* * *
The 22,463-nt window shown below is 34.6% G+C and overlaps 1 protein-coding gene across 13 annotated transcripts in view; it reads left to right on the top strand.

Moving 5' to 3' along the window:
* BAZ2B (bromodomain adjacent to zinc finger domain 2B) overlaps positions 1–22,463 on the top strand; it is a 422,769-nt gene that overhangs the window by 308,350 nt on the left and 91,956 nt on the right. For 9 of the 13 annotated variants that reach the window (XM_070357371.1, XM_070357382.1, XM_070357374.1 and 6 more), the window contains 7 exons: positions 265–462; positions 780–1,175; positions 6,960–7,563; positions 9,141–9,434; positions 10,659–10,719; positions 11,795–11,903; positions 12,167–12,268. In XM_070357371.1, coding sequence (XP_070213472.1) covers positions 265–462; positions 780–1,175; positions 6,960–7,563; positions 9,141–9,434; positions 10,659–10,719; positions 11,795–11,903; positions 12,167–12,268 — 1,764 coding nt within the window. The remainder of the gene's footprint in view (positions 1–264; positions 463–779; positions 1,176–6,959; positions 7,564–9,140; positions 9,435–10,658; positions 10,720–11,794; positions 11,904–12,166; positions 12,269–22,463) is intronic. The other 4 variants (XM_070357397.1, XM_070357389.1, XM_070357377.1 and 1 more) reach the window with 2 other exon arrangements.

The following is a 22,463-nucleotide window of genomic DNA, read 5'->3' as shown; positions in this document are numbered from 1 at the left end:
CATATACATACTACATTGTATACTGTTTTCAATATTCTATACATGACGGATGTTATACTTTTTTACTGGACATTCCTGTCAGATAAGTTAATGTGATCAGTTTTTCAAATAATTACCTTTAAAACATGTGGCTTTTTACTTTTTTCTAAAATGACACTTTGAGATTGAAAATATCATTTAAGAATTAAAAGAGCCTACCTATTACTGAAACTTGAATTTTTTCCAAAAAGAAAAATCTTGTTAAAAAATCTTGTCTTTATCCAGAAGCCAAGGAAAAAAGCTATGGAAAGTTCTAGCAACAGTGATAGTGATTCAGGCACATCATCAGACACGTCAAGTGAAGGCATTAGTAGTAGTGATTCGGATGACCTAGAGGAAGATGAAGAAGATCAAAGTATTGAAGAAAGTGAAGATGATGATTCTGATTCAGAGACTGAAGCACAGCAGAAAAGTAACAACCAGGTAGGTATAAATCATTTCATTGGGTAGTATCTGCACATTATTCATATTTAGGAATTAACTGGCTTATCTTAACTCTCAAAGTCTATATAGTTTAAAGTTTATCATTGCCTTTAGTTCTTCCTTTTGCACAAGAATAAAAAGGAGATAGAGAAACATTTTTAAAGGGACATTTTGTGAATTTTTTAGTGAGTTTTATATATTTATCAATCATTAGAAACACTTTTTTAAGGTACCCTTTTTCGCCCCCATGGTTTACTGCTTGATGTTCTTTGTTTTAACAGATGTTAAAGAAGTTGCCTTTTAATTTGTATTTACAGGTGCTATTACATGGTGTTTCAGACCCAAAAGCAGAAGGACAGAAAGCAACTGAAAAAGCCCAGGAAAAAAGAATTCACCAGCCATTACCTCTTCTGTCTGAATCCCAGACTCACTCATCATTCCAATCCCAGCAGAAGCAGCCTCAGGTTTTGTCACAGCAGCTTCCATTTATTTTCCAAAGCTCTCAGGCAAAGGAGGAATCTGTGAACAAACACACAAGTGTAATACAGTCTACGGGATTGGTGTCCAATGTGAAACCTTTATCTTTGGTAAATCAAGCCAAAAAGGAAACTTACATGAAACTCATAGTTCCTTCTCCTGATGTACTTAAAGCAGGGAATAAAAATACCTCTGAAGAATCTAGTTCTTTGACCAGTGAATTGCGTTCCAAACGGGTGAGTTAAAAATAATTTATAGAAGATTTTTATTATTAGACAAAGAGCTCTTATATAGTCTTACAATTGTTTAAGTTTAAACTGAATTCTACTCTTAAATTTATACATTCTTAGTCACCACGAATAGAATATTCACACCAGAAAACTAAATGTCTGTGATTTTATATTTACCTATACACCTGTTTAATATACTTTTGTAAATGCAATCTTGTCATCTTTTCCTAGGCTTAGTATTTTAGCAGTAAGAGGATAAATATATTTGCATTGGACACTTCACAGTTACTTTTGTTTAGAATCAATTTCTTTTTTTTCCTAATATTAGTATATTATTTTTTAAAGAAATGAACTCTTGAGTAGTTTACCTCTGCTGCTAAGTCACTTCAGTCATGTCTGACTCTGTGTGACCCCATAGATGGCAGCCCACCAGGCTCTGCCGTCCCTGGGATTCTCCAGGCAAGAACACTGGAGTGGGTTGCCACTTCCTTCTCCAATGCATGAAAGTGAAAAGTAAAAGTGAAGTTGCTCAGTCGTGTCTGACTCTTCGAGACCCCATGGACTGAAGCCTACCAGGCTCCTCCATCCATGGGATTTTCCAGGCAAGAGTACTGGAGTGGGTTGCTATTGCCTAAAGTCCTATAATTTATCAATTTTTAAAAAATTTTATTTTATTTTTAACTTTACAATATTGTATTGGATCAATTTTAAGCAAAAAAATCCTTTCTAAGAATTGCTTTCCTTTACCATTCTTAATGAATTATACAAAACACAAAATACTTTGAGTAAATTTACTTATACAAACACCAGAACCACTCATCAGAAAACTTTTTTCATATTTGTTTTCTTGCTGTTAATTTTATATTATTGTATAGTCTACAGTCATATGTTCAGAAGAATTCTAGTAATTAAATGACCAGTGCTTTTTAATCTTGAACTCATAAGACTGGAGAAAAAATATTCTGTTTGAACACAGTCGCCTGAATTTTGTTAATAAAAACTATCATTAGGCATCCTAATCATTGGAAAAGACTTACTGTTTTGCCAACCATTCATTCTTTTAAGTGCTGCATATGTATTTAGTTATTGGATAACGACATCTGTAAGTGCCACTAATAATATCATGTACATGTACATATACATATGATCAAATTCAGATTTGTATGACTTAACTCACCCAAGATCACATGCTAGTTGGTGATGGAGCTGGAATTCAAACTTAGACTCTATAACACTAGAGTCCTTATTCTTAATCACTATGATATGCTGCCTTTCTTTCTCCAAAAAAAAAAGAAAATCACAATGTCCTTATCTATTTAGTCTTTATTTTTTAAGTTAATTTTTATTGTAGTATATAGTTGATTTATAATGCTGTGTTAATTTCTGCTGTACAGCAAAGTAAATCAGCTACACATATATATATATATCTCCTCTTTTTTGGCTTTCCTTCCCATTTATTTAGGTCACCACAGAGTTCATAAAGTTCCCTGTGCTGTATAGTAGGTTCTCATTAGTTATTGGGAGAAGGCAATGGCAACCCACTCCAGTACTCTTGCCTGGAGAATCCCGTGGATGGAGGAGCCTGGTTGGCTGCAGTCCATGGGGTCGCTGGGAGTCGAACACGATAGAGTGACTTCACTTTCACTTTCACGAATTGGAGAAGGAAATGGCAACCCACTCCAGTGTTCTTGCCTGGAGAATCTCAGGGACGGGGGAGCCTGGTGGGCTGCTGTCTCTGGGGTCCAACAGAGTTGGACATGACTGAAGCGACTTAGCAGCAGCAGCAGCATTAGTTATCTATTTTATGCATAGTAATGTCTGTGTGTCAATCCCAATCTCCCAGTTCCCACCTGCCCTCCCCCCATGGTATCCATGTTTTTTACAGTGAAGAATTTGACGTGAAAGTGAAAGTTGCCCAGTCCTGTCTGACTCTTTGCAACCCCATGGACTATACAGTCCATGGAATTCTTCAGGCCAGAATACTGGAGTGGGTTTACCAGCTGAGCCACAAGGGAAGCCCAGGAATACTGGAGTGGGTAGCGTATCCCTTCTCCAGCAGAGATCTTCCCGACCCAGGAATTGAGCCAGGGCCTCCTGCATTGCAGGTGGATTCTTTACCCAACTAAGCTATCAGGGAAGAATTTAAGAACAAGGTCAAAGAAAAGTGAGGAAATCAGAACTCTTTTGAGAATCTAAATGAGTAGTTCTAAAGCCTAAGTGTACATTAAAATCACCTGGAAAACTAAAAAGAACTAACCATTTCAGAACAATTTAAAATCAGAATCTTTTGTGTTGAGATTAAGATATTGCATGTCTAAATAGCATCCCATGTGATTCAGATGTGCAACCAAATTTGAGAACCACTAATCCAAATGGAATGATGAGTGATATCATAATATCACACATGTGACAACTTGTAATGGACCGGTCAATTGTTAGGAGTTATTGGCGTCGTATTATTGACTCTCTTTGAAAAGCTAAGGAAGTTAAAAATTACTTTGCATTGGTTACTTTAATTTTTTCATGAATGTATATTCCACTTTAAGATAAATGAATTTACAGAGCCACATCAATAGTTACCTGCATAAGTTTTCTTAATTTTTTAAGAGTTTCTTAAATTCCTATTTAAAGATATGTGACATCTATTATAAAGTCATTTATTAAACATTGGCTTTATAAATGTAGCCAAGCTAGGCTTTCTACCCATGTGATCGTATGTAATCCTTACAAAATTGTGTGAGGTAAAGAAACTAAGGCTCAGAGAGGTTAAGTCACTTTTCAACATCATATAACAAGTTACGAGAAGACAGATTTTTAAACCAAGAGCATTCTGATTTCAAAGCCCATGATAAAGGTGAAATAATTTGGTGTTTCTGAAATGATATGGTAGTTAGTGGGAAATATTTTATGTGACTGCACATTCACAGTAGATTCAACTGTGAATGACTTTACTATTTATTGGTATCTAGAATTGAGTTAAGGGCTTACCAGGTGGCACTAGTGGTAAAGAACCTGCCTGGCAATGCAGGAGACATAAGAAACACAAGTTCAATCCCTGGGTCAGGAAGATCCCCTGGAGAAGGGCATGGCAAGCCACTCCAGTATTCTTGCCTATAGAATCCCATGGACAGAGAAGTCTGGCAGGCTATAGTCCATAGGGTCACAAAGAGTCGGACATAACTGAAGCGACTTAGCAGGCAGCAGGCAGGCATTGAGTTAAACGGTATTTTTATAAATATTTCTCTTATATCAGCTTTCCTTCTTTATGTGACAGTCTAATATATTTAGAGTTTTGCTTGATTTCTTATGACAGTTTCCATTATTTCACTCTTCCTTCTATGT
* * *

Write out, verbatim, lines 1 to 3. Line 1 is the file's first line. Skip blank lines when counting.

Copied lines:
The 22,463-nt window shown below is 34.6% G+C and overlaps 1 protein-coding gene across 13 annotated transcripts in view; it reads left to right on the top strand.

Moving 5' to 3' along the window:
* BAZ2B (bromodomain adjacent to zinc finger domain 2B) overlaps positions 1–22,463 on the top strand; it is a 422,769-nt gene that overhangs the window by 308,350 nt on the left and 91,956 nt on the right. For 9 of the 13 annotated variants that reach the window (XM_070357371.1, XM_070357382.1, XM_070357374.1 and 6 more), the window contains 7 exons: positions 265–462; positions 780–1,175; positions 6,960–7,563; positions 9,141–9,434; positions 10,659–10,719; positions 11,795–11,903; positions 12,167–12,268. In XM_070357371.1, coding sequence (XP_070213472.1) covers positions 265–462; positions 780–1,175; positions 6,960–7,563; positions 9,141–9,434; positions 10,659–10,719; positions 11,795–11,903; positions 12,167–12,268 — 1,764 coding nt within the window. The remainder of the gene's footprint in view (positions 1–264; positions 463–779; positions 1,176–6,959; positions 7,564–9,140; positions 9,435–10,658; positions 10,720–11,794; positions 11,904–12,166; positions 12,269–22,463) is intronic. The other 4 variants (XM_070357397.1, XM_070357389.1, XM_070357377.1 and 1 more) reach the window with 2 other exon arrangements.